DHP-PMX was performed in 36 patients who had sepsis caused by Gram-positive or Gram-negative bacteria, and who fulfilled the inclusion criteria given above.

Ventilation

Because they had ALI or ARDS, all of the patients included in the study needed mechanical ventilation; the tidal volume and plateau pressure were set at 6 ml/kg [20] and ≤ 30 cmH2O, respectively. The initial ventilation mode was volume-targeted assist control, which was changed to pressure-targeted assist control if the plateau pressure increased. The positive end-expiratory pressure (PEEP) was set at 5–15 cmH2O and the ventilation rate at 10–35 breaths/minute.

The ventilator protocol at our hospital involved FiO2 initially being set at 1.0 and PEEP at 10 cmH2O. Then PEEP was increased in 2 cmH2O increments up to 15 cmH2O if PaO2 remained below 55 mmHg on arterial blood gas analysis. When PaO2 was 80 mmHg or greater, FiO2 was decreased by 0.1. If PaO2 was 100 mmHg or greater, even after decreasing FiO2 to 0.6, then PEEP was decreased by 2 cmH2O. PEEP was discontinued at a PaO2/FiO2 ratio of 300 or greater, and PEEP under 5 cmH2O was not used.

Both ventilation and weaning from the ventilator were performed according to standardized protocols.

Direct hemoperfusion

DHP-PMX was performed using a column of polystyrene fibers to which polymyxin B was covalently bound at a weight ratio of 0.5%. Binding of polymyxin B to the fibers was confirmed to be strong [7]. Blood access for DHP-PMX was obtained via a double-lumen catheter inserted into the femoral vein using Seldinger's method. Treatment was carried out for 3 hours at a flow rate of 80–100 ml/minute, and DHP-PMX was performed twice within 24 hours. Nafamostat mesilate (Torii Co., Ltd, Tokyo, Japan) was used as the anticoagulant. This is a serine protease inhibitor that exerts its anticoagulant effect primarily by inhibiting thrombin. The half-life of nafamostat mesilate is 8 minutes, and so its anticoagulant effect was confined to the extracorporeal circuit.

Plasminogen activator inhibitor-1 assay

PAI-1 was measured in duplicate by an enzyme-linked immunosorbent assay (Fuji Revio Inc., Tokyo, Japan). PAI-1 is known to have various forms in blood, including an active form, an inactive form, a latent form, tissue plasminogen activator/PAI-1 complex, and vitronectin/PAI-1 complex. We measured total PAI-1 in the present study to determine the total amount of PAI-1 produced by vascular endothelial cells.

Measurement of neutrophil elastase

The blood level of NE was measured by using a commercial enzyme immunoassay kit (Sanwa Chemical Institute, Nagoya, Japan). Two forms of NE (free NE and NE/α1-antitrypsin complex) can be detected using the kit. The normal NE level, determined in 139 healthy persons using this kit, was found to be 29 ± 2.7 μg/l (SRL Inc., Tokyo Japan, unpublished data).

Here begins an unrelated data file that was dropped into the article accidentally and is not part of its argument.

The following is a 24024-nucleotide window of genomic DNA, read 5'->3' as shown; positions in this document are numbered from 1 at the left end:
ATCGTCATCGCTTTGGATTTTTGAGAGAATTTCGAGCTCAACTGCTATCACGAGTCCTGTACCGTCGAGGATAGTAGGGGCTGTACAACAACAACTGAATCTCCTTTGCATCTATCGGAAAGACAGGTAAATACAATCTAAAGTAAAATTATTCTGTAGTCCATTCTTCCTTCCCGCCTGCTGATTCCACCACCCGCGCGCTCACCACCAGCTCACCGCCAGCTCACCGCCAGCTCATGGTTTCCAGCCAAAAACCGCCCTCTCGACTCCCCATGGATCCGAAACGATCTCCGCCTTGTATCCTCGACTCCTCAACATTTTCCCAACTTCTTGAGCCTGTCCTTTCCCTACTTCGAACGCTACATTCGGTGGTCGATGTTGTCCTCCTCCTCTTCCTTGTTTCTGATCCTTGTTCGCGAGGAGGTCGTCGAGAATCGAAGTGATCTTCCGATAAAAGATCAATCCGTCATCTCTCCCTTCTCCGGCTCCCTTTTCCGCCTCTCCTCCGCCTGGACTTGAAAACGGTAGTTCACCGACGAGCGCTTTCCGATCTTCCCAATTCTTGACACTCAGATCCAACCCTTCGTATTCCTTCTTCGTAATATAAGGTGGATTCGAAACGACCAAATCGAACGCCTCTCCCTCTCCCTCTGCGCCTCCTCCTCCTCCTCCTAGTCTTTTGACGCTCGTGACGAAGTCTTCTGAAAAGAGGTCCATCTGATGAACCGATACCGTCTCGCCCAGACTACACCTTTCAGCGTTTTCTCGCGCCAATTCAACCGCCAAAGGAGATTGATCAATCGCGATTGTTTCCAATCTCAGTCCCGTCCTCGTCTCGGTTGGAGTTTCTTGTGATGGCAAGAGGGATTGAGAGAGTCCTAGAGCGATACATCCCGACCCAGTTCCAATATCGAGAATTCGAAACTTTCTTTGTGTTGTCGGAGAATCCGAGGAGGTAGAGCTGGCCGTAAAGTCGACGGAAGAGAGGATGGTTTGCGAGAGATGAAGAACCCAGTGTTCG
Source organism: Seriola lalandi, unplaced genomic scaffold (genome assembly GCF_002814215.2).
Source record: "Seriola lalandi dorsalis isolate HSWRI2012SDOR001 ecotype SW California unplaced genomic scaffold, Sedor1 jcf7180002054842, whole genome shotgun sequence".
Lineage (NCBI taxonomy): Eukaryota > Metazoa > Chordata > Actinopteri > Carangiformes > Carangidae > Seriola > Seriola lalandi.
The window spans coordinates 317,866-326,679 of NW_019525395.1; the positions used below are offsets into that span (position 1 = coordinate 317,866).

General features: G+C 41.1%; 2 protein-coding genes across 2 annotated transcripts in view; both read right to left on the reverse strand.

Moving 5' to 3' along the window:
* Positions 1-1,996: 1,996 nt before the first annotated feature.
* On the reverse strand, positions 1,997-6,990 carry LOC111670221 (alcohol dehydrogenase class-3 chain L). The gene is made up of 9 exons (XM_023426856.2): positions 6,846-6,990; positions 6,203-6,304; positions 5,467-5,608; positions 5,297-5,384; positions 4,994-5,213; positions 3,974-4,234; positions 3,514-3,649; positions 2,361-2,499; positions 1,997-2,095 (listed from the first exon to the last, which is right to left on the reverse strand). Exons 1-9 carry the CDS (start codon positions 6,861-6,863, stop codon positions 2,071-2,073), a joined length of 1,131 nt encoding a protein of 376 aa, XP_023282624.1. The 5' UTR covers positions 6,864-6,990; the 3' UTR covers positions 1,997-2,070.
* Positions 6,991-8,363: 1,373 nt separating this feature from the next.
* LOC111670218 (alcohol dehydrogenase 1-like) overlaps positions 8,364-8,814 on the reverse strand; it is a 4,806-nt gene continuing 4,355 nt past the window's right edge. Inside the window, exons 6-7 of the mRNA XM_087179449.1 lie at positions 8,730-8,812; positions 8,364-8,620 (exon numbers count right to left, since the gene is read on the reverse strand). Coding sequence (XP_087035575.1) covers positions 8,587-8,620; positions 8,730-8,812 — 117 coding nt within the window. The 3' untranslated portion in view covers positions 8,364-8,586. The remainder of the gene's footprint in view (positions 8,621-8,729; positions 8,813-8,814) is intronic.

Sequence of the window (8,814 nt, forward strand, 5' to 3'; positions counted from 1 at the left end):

Measurement of IL-8

Four blood samples were collected from a peripheral vein. After centrifugation, serum was stored for a maximum of one month at -70°C. Then the serum level of IL-8 was determined using a commercially available specific enzyme-linked immunosorbent assay kit for IL-8 (Ohtsuka Pharma Co., Tokyo, Japan), in accordance with the manufacturer's instructions.

Statistical analysis

Results are expressed as mean ± standard error. The unpaired Wilcoxon's test or one-way analysis of variance was used to determine statistically significant differences. P < 0.05 was considered statistically significant. The correlation coefficient was obtained using Spearman's equation.

Results

DHP-PMX was performed 72 times in 36 patients (21 men and 15 women), aged 28–85 years old (mean 62 ± 18.5 years). Treatment was performed twice (for 3 hours/session) within a 24-hour period. As shown in Table 1, the patients had various underlying diseases and had multiple conditions. Table 2 shows the sources of infection; pneumonia was the most frequent type of primary infection. Table 3 shows the causative organisms. The most commonly isolated microorganisms were Gram-negative bacteria, and 48 bacterial strains were detected in the 36 patients. Antibiotic therapy was judged to be adequate when the patient received drugs to which each isolated microorganism was sensitive. Although it was not possible to identify bacteria in two patients, cultures were positive in 34 patients and adequate antibiotic treatment was given to them.

Table 1. Demographic characteristics and underlying diseases of the 36 patients

Table 2. Locations of infection

Table 3. Causative organisms

The APACHE II score was 24 ± 2.0 before DHP-PMX. (Propofol was used as a sedative, and it was temporarily discontinued from 06:00 to 08:00 hours and the Glasgow Coma Scale score was evaluated thereafter.) The mean PaO2/FiO2 ratio was 244 ± 26.3 and the mean level of PEEP was 8 ± 1.3 cmH2O at the start of DHP-PMX treatment. Because PEEP was discontinued at a PaO2/FiO2 ratio of 300 or above, its mean duration was approximately 81 ± 13.5 hours.

The PAI-1 level was 133 ± 28.1 ng/ml before DHP-PMX treatment, whereas it was 67 ± 17.4 ng/ml at 24 hours after the start of treatment, 54 ± 13.6 ng/ml at 48 hours, and 52 ± 9.8 ng/ml at 72 hours, with decreases being statistically significant from 48 hours onward compared with baseline (P < 0.05; Fig. 1).